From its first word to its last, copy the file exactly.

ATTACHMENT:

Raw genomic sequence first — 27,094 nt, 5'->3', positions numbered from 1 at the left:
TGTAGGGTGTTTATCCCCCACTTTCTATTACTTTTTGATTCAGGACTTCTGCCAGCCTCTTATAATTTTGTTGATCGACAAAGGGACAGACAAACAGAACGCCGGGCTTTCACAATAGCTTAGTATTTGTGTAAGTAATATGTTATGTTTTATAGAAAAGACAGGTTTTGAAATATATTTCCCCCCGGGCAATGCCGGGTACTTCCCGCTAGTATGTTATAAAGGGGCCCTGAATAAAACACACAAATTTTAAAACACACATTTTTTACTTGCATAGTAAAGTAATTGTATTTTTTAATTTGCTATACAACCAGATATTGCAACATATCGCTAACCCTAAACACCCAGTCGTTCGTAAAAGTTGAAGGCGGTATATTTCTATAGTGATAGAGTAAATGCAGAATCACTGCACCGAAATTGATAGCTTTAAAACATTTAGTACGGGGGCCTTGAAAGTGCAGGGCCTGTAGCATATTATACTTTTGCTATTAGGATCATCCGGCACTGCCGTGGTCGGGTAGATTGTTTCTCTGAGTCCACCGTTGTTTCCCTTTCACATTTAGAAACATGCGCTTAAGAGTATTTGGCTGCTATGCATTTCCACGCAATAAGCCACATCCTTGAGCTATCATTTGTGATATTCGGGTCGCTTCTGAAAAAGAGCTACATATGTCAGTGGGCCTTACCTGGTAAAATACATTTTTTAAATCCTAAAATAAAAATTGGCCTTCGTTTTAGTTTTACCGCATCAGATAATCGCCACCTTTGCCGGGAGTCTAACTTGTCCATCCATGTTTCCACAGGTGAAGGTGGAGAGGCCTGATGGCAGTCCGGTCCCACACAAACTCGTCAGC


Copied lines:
Raw genomic sequence first — 27,094 nt, 5'->3', positions numbered from 1 at the left:
TGTAGGGTGTTTATCCCCCACTTTCTATTACTTTTTGATTCAGGACTTCTGCCAGCCTCTTATAATTTTGTTGATCGACAAAGGGACAGACAAACAGAACGCCGGGCTTTCACAATAGCTTAGTATTTGTGTAAGTAATATGTTATGTTTTATAGAAAAGACAGGTTTTGAAATATATTTCCCCCCGGGCAATGCCGGGTACTTCCCGCTAGTATGTTATAAAGGGGCCCTGAATAAAACACACAAATTTTAAAACACACATTTTTTACTTGCATAGTAAAGTAATTGTATTTTTTAATTTGCTATACAACCAGATATTGCAACATATCGCTAACCCTAAACACCCAGTCGTTCGTAAAAGTTGAAGGCGGTATATTTCTATAGTGATAGAGTAAATGCAGAATCACTGCACCGAAATTGATAGCTTTAAAACATTTAGTACGGGGGCCTTGAAAGTGCAGGGCCTGTAGCATATTATACTTTTGCTATTAGGATCATCCGGCACTGCCGTGGTCGGGTAGATTGTTTCTCTGAGTCCACCGTTGTTTCCCTTTCACATTTAGAAACATGCGCTTAAGAGTATTTGGCTGCTATGCATTTCCACGCAATAAGCCACATCCTTGAGCTATCATTTGTGATATTCGGGTCGCTTCTGAAAAAGAGCTACATATGTCAGTGGGCCTTACCTGGTAAAATACATTTTTTAAATCCTAAAATAAAAATTGGCCTTCGTTTTAGTTTTACCGCATCAGATAATCGCCACCTTTGCCGGGAGTCTAACTTGTCCATCCATGTTTCCACAGGTGAAGGTGGAGAGGCCTGATGGCAGTCCGGTCCCACACAAACTCGTCAGC